With the possible exception of Mike Hampton going on the DL, this might be the most predictable news item of the week, courtesy of the Philadelphia Inquirer’s Ashley Fox.
Larry Brown hasn’t officially coached a basketball game in nearly two years, but his head and heart remain in the game, and he said yesterday he hoped to land a head coaching job, either in the NBA or in college, for next season.
“I’ve got to figure out if I can get a coaching job,” Brown said. “I want to get back so bad. I’m so bored.”
In January 2007, the 76ers hired Brown as their executive vice president, and he has assisted head coach Maurice Cheeks in evaluating players. Brown also has been a mainstay at Villanova practices, offering Jay Wright support and suggestions on offensive sets.
Brown said he did not have a preference between the college and pro games. He just wants to coach again.
“Mo [Cheeks] has been great to me and allowed me to get involved,” the 67-year-old Brown said.
“I just miss it. I don’t miss the games so much, but I miss being around the coaches and the players. I still have something to offer. . . . After my last experience [in New York], I just want to go where I can do a better job and move forward.”
Though it’s hard to evision Brown staying jobless over the summer, it’s equally tough to imagine any club that’s rebuilding or close to it giving him a shot after the Knicks debacle. On the other hand regardless of what is or isn’t probable, Marc Ivaroni is said to be on thin ice in Memphis, and who amongst us wouldn’t love to see Larry reunited with Darko?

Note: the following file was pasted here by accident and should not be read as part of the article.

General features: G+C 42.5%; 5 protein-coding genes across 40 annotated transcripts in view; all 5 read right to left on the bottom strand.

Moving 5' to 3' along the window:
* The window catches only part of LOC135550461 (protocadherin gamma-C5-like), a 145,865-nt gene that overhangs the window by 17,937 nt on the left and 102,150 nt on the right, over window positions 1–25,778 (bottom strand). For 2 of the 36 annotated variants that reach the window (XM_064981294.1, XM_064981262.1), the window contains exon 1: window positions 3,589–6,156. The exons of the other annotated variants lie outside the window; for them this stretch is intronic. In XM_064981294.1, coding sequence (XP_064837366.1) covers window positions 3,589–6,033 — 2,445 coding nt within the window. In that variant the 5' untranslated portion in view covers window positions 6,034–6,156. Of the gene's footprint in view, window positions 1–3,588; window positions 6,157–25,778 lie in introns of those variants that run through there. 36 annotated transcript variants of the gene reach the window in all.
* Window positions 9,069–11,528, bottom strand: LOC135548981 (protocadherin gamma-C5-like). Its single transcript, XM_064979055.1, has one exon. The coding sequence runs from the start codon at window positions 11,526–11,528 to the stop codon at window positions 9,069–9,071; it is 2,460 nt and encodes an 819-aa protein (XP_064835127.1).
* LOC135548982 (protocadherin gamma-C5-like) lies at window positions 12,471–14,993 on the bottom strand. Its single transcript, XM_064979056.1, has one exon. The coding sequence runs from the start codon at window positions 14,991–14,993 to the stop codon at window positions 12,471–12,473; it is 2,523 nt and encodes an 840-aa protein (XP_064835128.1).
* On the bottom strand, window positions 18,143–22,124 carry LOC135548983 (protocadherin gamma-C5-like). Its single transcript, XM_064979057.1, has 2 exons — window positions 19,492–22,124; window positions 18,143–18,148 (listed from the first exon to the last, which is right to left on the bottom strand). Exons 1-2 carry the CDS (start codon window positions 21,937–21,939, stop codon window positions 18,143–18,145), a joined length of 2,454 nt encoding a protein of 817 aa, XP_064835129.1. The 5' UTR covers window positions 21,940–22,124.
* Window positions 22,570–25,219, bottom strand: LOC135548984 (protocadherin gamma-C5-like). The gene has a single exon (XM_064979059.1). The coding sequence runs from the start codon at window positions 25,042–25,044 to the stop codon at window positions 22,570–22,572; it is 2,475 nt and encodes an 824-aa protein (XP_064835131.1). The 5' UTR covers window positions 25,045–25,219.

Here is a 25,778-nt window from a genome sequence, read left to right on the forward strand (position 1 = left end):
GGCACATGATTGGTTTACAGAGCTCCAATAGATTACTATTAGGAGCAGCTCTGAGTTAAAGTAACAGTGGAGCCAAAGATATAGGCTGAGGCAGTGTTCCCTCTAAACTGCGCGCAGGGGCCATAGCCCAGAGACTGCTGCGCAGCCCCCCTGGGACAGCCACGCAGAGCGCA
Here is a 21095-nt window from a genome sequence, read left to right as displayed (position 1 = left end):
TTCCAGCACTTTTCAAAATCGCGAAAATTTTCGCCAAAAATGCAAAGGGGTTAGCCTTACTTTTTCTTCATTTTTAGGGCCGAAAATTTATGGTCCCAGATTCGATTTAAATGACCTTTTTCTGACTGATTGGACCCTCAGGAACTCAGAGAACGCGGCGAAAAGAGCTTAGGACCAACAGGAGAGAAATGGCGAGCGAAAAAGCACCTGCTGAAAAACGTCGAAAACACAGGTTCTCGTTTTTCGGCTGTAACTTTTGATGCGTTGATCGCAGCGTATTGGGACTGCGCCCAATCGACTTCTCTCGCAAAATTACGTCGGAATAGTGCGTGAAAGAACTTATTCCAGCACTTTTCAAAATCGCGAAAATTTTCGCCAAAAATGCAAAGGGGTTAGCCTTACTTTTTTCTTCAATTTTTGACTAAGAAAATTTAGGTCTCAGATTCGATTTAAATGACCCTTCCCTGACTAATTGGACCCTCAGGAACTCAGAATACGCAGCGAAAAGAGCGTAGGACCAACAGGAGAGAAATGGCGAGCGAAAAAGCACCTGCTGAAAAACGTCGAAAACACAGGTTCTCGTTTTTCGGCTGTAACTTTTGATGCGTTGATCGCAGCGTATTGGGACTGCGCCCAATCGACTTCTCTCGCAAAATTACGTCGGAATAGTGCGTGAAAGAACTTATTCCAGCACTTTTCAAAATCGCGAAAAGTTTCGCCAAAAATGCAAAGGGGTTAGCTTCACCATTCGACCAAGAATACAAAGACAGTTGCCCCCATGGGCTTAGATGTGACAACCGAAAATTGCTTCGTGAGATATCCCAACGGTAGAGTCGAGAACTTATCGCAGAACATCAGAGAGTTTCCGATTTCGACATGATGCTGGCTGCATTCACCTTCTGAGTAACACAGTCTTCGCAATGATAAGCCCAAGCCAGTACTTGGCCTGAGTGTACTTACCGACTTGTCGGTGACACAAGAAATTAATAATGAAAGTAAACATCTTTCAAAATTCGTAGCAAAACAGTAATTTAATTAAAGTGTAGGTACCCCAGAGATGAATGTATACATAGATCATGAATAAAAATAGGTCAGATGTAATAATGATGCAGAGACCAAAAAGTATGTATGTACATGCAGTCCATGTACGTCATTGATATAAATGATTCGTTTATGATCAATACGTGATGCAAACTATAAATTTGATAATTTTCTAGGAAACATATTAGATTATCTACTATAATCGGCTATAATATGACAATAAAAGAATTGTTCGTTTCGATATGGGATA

The New York Post’s Peter Vecsey claims he’s “supremely confident Donnie Walsh will do right by the fans and the franchise by banishing the False Prophet”, aka Isiah Thomas.
Other than George Steinbrenner, how many people can claim on their resume to have fired the same guy twice?
In the final analysis, Walsh will know what must be done, and with a little divine inspiration from Frank McGuire (and Buck Freeman, of course), he’ll deport every single member of Thomas’ faction, too. Only then will Walsh be able to clear his mind in order to begin solving the Knicks’ many significantly pressing problems. Only then will he be able to inch constructively forward toward excavating the team from its psychological, financial and commonality abyss.
In the meantime, I’d just like to say I think Dolan has been doing a great job lately.